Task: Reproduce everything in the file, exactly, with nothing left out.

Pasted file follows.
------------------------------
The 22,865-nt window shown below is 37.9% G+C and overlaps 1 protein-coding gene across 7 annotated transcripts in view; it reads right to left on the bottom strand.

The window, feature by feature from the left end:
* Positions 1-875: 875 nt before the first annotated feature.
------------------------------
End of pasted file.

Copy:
The 22,865-nt window shown below is 37.9% G+C and overlaps 1 protein-coding gene across 7 annotated transcripts in view; it reads right to left on the bottom strand.

The window, feature by feature from the left end:
* Positions 1-875: 875 nt before the first annotated feature.